February 2022: Yep, one more old article recently moved to WordPress.
All Rights Reserved © 2009 Thomas W. Day
“The ultimate motocross boot to meet the demands of professional riders.” Yeah, that’s what I need for touring backroads on my 250 enduro and a V-Strom 650 because I’m obviously a “professional rider.” Ok, my reasoning was a little sketchy, but when I tried on a dozen or so boots at Bob’s the 50/50 boots were the best of the lot.
Back in my off-road racing days I was as old school as you could get, including wearing padded denim overalls, hockey pads, and lineman’s boots instead of slick nylon integrated modern gear and–more important than all of that–the best protection afforded to modern motorcycling; Heckel boots. Bultaco distributed those blue and yellow plastic spoke-killers and only the rich or sponsored could afford them, at least in my realm. I eventually managed to con a distributor into letting me test and write about a pair of Malcolm Smith labeled Hi Point boots. I still have that same pair and wear them occasionally, off-road. To this day, I envy the bulletproof protection those plastic-hinged warrior boots provided.
When I decided to armor up for a long-range back roads trip into North Dakota, I went shopping for more protection than my spiffy Gaerne “G Class” road boots provide and more mobility than I get from my ancient motocross boots. Neither pair, to be honest, are comfortable on any kind of hike. The Gaerne boots tear up my heels and the Hi Points blister every contact point on my feet in less than a mile. Considering the places I wanted to go and the bike I planned on taking there, I needed tough boots that I could wear if I had to walk back. Leather hiking boots might have been the ticket, but I was in a rare money-spending mood.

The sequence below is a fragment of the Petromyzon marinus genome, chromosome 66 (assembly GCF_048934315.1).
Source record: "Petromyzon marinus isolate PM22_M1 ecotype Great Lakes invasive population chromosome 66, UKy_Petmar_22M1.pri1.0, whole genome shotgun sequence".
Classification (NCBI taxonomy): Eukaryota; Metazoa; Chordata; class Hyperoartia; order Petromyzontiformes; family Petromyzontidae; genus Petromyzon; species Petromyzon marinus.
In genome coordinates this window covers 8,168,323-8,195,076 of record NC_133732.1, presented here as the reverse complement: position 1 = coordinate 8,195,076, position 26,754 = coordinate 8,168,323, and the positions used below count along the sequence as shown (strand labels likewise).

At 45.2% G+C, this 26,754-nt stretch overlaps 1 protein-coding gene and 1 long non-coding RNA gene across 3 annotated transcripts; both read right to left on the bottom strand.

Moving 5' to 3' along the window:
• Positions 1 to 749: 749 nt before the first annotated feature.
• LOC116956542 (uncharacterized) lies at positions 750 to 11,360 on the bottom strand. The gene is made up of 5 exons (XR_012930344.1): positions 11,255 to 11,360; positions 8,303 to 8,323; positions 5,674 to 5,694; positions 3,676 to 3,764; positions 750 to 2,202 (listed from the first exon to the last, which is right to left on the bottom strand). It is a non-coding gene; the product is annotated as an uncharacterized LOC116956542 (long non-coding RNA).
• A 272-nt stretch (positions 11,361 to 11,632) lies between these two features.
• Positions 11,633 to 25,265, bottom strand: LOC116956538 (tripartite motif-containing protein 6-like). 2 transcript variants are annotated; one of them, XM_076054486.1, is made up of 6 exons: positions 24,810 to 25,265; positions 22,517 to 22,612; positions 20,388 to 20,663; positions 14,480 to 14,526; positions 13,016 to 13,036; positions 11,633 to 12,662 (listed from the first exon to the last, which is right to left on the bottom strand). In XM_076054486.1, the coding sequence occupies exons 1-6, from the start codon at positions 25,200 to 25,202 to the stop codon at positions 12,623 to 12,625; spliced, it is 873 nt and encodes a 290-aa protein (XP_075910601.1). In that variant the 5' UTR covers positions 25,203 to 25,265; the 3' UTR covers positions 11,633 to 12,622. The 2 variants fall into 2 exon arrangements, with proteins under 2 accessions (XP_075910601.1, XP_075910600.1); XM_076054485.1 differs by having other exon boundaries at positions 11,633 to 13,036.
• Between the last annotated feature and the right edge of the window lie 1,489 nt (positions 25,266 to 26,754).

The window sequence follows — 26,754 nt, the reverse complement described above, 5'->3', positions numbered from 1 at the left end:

After trying on practically everything on the store’s wall, I ended up liking the Thor 50/50 boots best. The stitched-on, double density sole, ankle protection, two locking adjustable buckles, and the flexible Achilles protection were big parts of making that selection. Instant walking comfort was next in line. Two aluminum buckles per boot and you are cinched in and heavily protected; no wimpy zippers like the Gaerne’s or awkward belt-hole buckles like the Hi Point’s. You cannot twist your ankle in these boots, if they are laced up right.
The 250 didn’t make the trip, so my back-up V-Strom did. I didn’t have to walk out of anything resembling remote territory, but I did do a lot of walking on that trip. I walked all over various museums and parks in Bismarck. I hiked almost 20 miles of the Teddy Roosevelt National Park. I practically ran through the Icelandic State Park hiking trail, chased by mosquitoes the size of hummingbirds and horseflies with attitude. My feet were never tortured by the 50/50 boots on any of those trips. In fact, I think my oldest, completely broken-in hiking boots wouldn’t have been an improvement.
At the other end of the comfort scale, that trip put me in the middle of North Dakota’s wettest ever June. I was rained on from Day 1 to the last few feet of my driveway into the garage. I could have sworn the salesperson told me the 50/50’s were Goretex-lined, but if he did he was wrong. The funny looking mesh above and below the lower buckle is a water-magnet (read “sponge”). My feet were wet almost every evening and most of every day. As bad weather touring boots, the 50/50 Thor’s are a wash, literally. I’d suspect this is a weakness for actual motocross use, too.
Bob’s Cycle is the local distributor (Little Canada, MN) of Thor Products.